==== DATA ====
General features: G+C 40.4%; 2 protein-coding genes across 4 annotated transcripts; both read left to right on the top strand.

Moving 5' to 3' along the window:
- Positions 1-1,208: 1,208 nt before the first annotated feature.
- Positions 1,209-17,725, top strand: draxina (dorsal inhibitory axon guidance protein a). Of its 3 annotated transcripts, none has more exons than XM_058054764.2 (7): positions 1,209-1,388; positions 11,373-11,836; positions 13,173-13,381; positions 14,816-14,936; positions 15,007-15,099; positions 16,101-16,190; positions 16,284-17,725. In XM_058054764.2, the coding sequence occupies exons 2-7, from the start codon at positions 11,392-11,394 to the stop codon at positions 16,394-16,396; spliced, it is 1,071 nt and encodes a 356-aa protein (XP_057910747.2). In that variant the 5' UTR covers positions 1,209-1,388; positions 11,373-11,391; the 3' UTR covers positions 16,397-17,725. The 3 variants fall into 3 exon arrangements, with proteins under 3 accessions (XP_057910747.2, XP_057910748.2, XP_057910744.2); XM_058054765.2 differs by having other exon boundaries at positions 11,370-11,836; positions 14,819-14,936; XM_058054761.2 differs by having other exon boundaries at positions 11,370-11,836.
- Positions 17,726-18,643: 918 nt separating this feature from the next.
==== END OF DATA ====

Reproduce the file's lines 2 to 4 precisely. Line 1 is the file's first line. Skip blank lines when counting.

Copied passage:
Moving 5' to 3' along the window:
- Positions 1-1,208: 1,208 nt before the first annotated feature.
- Positions 1,209-17,725, top strand: draxina (dorsal inhibitory axon guidance protein a). Of its 3 annotated transcripts, none has more exons than XM_058054764.2 (7): positions 1,209-1,388; positions 11,373-11,836; positions 13,173-13,381; positions 14,816-14,936; positions 15,007-15,099; positions 16,101-16,190; positions 16,284-17,725. In XM_058054764.2, the coding sequence occupies exons 2-7, from the start codon at positions 11,392-11,394 to the stop codon at positions 16,394-16,396; spliced, it is 1,071 nt and encodes a 356-aa protein (XP_057910747.2). In that variant the 5' UTR covers positions 1,209-1,388; positions 11,373-11,391; the 3' UTR covers positions 16,397-17,725. The 3 variants fall into 3 exon arrangements, with proteins under 3 accessions (XP_057910747.2, XP_057910748.2, XP_057910744.2); XM_058054765.2 differs by having other exon boundaries at positions 11,370-11,836; positions 14,819-14,936; XM_058054761.2 differs by having other exon boundaries at positions 11,370-11,836.